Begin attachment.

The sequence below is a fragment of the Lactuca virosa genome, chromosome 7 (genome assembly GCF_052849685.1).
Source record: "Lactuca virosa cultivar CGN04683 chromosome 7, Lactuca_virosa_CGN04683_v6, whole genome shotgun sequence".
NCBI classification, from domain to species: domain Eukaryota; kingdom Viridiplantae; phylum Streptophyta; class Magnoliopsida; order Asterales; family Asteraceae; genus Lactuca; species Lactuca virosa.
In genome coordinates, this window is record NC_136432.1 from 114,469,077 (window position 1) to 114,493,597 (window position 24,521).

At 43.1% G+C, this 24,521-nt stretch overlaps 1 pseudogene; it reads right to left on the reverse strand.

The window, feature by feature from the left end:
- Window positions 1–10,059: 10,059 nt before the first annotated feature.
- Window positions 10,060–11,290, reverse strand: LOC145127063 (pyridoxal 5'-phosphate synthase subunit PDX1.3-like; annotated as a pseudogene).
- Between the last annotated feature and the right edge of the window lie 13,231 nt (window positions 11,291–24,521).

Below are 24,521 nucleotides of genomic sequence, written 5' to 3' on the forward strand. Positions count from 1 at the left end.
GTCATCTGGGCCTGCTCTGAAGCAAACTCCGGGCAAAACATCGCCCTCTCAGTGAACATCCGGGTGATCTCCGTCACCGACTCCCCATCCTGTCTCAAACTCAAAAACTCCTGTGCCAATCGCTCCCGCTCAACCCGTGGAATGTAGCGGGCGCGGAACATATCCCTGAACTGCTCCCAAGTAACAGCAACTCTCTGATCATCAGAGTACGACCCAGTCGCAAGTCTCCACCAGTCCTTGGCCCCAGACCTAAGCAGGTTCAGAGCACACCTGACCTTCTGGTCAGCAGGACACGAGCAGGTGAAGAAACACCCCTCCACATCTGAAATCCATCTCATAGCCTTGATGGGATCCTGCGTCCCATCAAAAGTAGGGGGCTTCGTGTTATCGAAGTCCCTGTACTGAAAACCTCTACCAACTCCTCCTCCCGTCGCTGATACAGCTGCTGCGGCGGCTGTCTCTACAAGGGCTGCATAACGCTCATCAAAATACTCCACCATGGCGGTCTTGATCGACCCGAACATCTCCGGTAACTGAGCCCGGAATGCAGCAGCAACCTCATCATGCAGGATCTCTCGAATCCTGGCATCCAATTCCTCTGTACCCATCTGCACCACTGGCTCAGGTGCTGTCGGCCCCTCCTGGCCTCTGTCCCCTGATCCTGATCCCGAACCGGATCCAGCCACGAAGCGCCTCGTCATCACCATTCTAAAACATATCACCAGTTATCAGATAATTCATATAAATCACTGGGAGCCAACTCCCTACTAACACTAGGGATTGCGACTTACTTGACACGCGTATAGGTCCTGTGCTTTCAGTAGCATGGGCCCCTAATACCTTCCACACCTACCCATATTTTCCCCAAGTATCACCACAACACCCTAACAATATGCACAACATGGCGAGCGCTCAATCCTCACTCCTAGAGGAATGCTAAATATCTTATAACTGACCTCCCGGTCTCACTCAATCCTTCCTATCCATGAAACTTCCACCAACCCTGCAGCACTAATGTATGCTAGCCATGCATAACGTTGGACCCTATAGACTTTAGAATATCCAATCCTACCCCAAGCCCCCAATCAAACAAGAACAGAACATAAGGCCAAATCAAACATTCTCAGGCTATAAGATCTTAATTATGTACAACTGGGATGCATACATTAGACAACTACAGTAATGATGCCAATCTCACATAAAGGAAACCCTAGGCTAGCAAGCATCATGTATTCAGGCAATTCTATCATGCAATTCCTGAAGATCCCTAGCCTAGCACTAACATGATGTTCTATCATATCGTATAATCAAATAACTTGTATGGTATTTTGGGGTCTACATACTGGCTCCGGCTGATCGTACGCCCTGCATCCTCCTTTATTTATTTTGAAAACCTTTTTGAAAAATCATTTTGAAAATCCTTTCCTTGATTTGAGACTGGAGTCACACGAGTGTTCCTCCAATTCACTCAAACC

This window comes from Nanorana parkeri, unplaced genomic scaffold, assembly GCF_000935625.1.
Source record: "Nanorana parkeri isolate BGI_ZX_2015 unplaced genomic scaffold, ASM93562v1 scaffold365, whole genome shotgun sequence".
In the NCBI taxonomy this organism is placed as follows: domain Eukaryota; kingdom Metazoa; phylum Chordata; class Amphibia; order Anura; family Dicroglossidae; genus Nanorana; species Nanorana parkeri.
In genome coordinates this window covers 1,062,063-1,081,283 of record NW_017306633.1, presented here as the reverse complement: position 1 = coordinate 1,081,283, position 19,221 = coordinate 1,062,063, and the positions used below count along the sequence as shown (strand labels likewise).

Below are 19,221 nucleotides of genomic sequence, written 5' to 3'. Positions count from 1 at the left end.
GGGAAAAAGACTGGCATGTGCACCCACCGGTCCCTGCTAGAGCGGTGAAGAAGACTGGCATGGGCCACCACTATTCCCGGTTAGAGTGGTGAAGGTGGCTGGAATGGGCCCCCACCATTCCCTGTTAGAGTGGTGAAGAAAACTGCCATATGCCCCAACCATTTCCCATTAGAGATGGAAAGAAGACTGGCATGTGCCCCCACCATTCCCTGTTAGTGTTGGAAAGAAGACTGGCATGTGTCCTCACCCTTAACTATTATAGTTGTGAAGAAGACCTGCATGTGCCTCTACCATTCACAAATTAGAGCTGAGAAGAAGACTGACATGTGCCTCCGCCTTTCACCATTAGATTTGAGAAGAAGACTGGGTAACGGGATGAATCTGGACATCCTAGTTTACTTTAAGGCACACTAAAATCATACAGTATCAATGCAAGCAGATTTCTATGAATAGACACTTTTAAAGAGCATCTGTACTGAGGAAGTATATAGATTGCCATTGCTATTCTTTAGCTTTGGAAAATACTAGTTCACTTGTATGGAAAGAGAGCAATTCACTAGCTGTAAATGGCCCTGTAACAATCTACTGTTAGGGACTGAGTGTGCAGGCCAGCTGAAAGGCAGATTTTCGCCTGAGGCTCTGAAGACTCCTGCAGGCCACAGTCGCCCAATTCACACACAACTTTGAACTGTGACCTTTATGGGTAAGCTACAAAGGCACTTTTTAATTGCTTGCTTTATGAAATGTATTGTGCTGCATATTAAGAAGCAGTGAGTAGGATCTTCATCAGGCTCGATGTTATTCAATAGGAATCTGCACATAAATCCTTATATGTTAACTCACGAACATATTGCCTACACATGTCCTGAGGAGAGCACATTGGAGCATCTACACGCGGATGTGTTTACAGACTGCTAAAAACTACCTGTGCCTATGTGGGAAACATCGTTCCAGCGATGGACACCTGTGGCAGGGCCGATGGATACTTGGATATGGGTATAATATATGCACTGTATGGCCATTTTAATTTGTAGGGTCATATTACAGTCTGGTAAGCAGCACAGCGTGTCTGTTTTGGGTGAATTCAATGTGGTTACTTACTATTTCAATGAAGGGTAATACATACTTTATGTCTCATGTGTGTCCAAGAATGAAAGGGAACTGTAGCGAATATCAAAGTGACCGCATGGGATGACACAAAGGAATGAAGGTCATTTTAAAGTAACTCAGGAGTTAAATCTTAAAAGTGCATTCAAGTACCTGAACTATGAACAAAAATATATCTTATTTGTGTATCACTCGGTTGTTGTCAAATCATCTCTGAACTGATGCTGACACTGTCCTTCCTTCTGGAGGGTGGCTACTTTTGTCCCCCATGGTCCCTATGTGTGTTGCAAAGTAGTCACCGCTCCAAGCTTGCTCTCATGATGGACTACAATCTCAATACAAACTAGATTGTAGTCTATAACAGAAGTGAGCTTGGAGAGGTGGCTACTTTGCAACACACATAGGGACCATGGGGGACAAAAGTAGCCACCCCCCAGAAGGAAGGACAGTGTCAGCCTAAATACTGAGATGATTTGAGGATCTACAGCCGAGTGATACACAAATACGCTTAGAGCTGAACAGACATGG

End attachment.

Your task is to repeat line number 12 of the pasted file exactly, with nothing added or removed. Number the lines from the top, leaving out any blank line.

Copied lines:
This window comes from Nanorana parkeri, unplaced genomic scaffold, assembly GCF_000935625.1.